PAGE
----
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Change in Policy for High Potential Yet in Loss Startups
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Change in Policy for High Potential Yet in Loss Startups 

  • The BSEC has issued the proposed BSEC (Qualified Investor Offer by Small Capital Company) Rules, 2022 and requested public feedback on the rules by June 10, 2022

  • If a company’s post-QIO paid-up capital is at least Tk 5 crore but does not exceed Tk 50 crore, it can submit an appeal for a qualified investor offer of its securities.

  • Under the change in policy for high potential yet in loss startups  firm may also consider the valuation multiple of a comparable stock or the industry average for IQIO, as well as all other considerations justified by the issuer in determining the premium

 

The Bangladesh Securities and Exchange Commission has prepared guidelines that would allow loss-making start-ups with great growth potential to be listed on the country’s stock exchanges under the small capital platform.

 

The BSEC draft guidelines also permitted the targeted firm to determine the premium price of shares based on predicted business development to ensure that a loss-making but high-potential business entity received the greatest price through an initial qualified investor offer (IQIO)

 

Change in Policy for High Potential Yet in Loss Startups

 

The BSEC has issued the proposed BSEC (Qualified Investor Offer by Small Capital Company) Rules, 2022, and requested public feedback on the rules by June 10. The 2018 BSEC (Qualified Investor Offer by Small Capital Company) Rules will be repealed.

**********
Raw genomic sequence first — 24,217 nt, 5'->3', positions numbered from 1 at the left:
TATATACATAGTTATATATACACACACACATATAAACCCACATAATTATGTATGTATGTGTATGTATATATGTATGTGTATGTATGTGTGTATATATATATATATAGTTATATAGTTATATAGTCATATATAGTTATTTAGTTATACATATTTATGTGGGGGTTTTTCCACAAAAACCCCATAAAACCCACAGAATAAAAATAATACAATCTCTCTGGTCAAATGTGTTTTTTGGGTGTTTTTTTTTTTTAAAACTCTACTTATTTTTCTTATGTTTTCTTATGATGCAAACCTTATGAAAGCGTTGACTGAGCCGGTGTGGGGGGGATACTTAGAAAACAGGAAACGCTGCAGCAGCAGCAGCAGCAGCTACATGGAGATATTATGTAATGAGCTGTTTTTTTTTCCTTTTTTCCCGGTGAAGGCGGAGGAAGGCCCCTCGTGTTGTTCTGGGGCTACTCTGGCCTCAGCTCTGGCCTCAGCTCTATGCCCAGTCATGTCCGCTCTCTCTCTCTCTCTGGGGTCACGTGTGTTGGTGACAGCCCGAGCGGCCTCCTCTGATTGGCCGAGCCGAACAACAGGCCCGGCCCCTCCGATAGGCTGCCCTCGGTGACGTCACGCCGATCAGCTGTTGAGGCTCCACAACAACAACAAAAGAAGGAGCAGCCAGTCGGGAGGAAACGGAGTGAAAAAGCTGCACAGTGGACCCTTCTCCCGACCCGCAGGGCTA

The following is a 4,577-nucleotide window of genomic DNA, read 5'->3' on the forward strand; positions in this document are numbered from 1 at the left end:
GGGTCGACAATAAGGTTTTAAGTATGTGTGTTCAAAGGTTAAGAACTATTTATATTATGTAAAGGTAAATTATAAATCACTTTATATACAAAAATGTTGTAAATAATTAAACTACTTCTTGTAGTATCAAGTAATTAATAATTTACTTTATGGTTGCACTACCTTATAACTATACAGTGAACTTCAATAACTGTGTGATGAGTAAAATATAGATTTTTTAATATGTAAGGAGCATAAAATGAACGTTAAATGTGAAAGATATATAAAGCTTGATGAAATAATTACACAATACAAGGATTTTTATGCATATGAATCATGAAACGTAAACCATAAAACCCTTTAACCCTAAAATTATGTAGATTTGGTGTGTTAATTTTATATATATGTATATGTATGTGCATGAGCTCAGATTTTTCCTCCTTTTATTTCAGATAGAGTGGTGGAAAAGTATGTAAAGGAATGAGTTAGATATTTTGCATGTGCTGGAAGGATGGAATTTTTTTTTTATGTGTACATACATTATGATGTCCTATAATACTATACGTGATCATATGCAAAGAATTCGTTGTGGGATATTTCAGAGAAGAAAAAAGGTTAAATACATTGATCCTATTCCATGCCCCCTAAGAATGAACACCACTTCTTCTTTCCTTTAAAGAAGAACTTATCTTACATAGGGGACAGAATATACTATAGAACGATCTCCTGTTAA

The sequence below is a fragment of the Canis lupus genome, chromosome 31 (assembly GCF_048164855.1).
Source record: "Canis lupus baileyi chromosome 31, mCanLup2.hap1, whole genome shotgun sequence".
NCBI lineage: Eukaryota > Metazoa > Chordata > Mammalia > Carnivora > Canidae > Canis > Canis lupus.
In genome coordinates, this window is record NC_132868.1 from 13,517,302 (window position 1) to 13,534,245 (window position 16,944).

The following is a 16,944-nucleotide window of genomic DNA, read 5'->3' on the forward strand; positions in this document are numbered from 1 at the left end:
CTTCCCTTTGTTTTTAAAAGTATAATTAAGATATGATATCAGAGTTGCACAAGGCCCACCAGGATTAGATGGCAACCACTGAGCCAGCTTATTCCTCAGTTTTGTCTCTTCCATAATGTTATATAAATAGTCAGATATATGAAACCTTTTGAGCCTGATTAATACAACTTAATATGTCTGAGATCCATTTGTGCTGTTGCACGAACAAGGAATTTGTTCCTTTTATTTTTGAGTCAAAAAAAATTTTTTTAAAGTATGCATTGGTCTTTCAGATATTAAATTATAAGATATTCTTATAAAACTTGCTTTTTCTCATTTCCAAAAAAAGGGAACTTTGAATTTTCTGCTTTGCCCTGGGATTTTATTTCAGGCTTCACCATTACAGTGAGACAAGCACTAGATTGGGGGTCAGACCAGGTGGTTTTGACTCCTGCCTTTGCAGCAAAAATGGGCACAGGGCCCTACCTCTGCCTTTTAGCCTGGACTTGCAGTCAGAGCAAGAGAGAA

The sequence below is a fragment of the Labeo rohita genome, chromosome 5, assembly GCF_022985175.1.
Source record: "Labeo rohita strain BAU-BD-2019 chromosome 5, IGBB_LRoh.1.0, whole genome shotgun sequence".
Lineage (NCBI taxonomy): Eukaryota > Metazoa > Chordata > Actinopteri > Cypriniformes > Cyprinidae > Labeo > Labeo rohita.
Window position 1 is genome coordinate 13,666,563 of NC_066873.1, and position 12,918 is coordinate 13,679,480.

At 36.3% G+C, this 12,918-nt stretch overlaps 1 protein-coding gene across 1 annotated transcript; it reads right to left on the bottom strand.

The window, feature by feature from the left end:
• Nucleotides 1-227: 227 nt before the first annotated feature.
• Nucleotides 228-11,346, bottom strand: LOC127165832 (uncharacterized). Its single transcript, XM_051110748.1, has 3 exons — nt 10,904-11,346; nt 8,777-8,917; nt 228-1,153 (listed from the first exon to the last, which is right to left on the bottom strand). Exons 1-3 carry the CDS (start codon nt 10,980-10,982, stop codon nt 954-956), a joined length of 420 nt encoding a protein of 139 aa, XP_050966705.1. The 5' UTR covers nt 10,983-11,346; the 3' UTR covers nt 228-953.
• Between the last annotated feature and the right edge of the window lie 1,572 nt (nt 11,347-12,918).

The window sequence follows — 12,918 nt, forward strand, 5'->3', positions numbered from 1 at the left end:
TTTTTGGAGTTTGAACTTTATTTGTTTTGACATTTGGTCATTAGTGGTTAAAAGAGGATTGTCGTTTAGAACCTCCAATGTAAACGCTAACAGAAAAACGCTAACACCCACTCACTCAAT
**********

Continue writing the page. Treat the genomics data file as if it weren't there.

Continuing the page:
In the new guidelines, the BSEC eliminated the set pricing and book building procedures for raising money through IQIO and reintroduced methodology in accordance with public issue rules, 2006, under which a firm might float shares at Tk 10 par value or with a premium per share.

 

If a company’s post-QIO paid-up capital is at least Tk 5 crore but does not exceed Tk 50 crore, it can submit an appeal for a qualified investor offer of its securities.

The restriction may be reduced for start-up enterprises with previous commission permission, according to the guidelines.

The usual condition is that the QIO intending firm has a positive net profit after tax for the most recent fiscal year.

 

The condition might, however, be lifted in rare situations with the commission’s prior agreement, according to the guidelines.

 

According to BSEC executive director Rezaul Karim, the regulator has preserved the provision of permitting loss-making start-ups with great commercial potential on the stock market. 

 

According to him, the commission abandoned the book building process in order to approve a reasonable premium pricing for an IQIO while taking into account the company’s operations.

 

Currently, qualified investors choose the cut-off price through a bidding procedure in which malfunctions and manipulations have been noticed, according to BSEC authorities.

 

According to the new criteria, if a firm wishes to pay a premium, it must justify the premium by referring to net asset value per share at historical or current costs, profits per share computed on the basis of a weighted average of net profit after tax for the five years prior.

 

It can also establish a premium price based on predicted earnings-based value per share computed on the basis of the weighted average of expected net profit after tax for the following three fiscal years, as determined by the issuer’s own assessment and properly confirmed by the issuer’s auditor.

 

It may also consider the valuation multiple of a comparable stock or the industry average for IQIO, as well as all other considerations justified by the issuer in determining the premium, it stated.

 

The premium on QIO shall not be more than the premium paid on shares issued (excluding bonus shares) within the previous year. It is the BSEC’s first attempt to list loss-making companies on the country’s capital market.

According to BSEC authorities, the majority of the fledgling companies were losing money, but many of them had enormous financial potential.

They said that traditional approaches cannot be used to evaluate technology businesses. Earlier in March 2021, 12 startup companies, including Sheba.xyz, and Chaldal, met with the securities regulator and declared their desire to be listed on the stock exchange.

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Change in Policy for High Potential Yet in Loss Startups

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